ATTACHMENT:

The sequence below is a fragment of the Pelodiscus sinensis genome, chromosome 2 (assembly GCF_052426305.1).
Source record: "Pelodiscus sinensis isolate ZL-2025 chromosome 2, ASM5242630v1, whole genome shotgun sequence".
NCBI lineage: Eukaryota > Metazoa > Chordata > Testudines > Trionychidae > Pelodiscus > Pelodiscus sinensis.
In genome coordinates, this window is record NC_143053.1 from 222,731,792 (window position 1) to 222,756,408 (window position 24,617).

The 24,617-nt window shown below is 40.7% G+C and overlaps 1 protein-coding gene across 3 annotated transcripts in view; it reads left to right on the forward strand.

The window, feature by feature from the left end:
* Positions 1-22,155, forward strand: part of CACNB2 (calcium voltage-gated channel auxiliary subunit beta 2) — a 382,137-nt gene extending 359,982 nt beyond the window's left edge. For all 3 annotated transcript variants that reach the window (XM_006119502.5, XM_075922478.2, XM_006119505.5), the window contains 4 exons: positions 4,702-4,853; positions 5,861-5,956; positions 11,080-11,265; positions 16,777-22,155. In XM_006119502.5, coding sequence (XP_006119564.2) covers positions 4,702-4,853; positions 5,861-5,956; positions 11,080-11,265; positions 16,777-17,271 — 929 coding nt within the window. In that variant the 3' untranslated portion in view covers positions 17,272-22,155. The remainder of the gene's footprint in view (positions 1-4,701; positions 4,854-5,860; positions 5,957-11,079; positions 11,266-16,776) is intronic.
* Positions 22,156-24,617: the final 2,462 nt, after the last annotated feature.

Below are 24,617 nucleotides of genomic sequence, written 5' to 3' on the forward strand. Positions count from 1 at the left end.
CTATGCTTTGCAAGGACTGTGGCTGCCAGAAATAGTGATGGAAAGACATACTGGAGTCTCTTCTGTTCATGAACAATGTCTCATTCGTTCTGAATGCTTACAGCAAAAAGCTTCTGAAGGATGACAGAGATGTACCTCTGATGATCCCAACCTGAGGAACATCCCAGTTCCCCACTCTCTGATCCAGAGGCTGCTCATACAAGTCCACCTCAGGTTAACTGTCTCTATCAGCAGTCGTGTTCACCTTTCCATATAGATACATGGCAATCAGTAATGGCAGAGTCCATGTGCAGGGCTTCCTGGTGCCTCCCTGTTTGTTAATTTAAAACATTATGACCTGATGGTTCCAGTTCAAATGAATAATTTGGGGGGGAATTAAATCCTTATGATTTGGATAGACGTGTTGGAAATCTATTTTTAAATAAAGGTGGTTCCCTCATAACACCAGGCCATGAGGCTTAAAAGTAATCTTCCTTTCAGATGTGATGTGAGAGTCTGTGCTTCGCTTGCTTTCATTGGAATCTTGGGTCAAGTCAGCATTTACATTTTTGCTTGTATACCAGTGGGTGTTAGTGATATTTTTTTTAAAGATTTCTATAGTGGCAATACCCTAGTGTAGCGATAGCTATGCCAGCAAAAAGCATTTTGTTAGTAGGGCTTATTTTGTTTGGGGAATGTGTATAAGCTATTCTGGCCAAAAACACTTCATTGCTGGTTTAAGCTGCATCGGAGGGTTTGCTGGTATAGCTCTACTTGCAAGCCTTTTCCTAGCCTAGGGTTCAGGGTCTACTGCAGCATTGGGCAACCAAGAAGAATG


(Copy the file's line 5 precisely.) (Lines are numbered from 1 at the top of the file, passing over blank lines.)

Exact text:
The 24,617-nt window shown below is 40.7% G+C and overlaps 1 protein-coding gene across 3 annotated transcripts in view; it reads left to right on the forward strand.